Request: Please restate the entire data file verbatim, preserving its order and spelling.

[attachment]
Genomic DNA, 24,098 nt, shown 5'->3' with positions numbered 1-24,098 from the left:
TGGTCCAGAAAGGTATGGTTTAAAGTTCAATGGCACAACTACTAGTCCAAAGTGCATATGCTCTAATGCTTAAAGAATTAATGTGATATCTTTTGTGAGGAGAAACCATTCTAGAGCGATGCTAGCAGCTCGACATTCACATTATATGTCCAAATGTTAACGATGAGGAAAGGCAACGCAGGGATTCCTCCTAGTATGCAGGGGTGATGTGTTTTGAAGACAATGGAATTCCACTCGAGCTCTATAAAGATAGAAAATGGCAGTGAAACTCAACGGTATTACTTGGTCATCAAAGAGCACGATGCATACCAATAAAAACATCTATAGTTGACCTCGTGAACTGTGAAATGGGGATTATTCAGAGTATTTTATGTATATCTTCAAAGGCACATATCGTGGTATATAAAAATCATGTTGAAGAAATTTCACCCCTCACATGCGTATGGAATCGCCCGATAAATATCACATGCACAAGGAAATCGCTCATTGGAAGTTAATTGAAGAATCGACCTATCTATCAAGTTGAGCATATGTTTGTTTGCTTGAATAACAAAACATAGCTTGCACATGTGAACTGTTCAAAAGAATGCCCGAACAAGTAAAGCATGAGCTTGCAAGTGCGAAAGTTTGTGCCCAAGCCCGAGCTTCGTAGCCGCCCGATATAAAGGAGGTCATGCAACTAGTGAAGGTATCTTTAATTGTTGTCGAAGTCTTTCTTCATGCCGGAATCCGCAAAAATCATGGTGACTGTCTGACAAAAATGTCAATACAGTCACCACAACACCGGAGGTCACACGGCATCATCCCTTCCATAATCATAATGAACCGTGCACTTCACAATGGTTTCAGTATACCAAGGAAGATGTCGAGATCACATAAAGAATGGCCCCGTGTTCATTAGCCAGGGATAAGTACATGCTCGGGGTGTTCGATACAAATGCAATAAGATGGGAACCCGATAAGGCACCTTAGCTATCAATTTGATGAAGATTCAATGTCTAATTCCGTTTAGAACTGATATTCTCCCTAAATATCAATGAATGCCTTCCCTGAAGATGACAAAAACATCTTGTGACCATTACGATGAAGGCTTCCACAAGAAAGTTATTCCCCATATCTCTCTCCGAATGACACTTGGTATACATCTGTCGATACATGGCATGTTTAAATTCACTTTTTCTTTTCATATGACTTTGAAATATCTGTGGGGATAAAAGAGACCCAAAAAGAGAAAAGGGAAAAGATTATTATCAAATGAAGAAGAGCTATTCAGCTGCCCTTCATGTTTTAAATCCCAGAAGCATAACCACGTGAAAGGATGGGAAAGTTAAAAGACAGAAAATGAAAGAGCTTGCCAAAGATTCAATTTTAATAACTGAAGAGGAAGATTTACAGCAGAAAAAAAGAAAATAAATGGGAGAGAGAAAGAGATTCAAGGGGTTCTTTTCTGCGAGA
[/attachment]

Genomic DNA, 24,098 nt, shown 5'->3' with positions numbered 1-24,098 from the left:
TGGTCCAGAAAGGTATGGTTTAAAGTTCAATGGCACAACTACTAGTCCAAAGTGCATATGCTCTAATGCTTAAAGAATTAATGTGATATCTTTTGTGAGGAGAAACCATTCTAGAGCGATGCTAGCAGCTCGACATTCACATTATATGTCCAAATGTTAACGATGAGGAAAGGCAACGCAGGGATTCCTCCTAGTATGCAGGGGTGATGTGTTTTGAAGACAATGGAATTCCACTCGAGCTCTATAAAGATAGAAAATGGCAGTGAAACTCAACGGTATTACTTGGTCATCAAAGAGCACGATGCATACCAATAAAAACATCTATAGTTGACCTCGTGAACTGTGAAATGGGGATTATTCAGAGTATTTTATGTATATCTTCAAAGGCACATATCGTGGTATATAAAAATCATGTTGAAGAAATTTCACCCCTCACATGCGTATGGAATCGCCCGATAAATATCACATGCACAAGGAAATCGCTCATTGGAAGTTAATTGAAGAATCGACCTATCTATCAAGTTGAGCATATGTTTGTTTGCTTGAATAACAAAACATAGCTTGCACATGTGAACTGTTCAAAAGAATGCCCGAACAAGTAAAGCATGAGCTTGCAAGTGCGAAAGTTTGTGCCCAAGCCCGAGCTTCGTAGCCGCCCGATATAAAGGAGGTCATGCAACTAGTGAAGGTATCTTTAATTGTTGTCGAAGTCTTTCTTCATGCCGGAATCCGCAAAAATCATGGTGACTGTCTGACAAAAATGTCAATACAGTCACCACAACACCGGAGGTCACACGGCATCATCCCTTCCATAATCATAATGAACCGTGCACTTCACAATGGTTTCAGTATACCAAGGAAGATGTCGAGATCACATAAAGAATGGCCCCGTGTTCATTAGCCAGGGATAAGTACATGCTCGGGGTGTTCGATACAAATGCAATAAGATGGGAACCCGATAAGGCACCTTAGCTATCAATTTGATGAAGATTCAATGTCTAATTCCGTTTAGAACTGATATTCTCCCTAAATATCAATGAATGCCTTCCCTGAAGATGACAAAAACATCTTGTGACCATTACGATGAAGGCTTCCACAAGAAAGTTATTCCCCATATCTCTCTCCGAATGACACTTGGTATACATCTGTCGATACATGGCATGTTTAAATTCACTTTTTCTTTTCATATGACTTTGAAATATCTGTGGGGATAAAAGAGACCCAAAAAGAGAAAAGGGAAAAGATTATTATCAAATGAAGAAGAGCTATTCAGCTGCCCTTCATGTTTTAAATCCCAGAAGCATAACCACGTGAAAGGATGGGAAAGTTAAAAGACAGAAAATGAAAGAGCTTGCCAAAGATTCAATTTTAATAACTGAAGAGGAAGATTTACAGCAGAAAAAAAGAAAATAAATGGGAGAGAGAAAGAGATTCAAGGGGTTCTTTTCTGCGAGA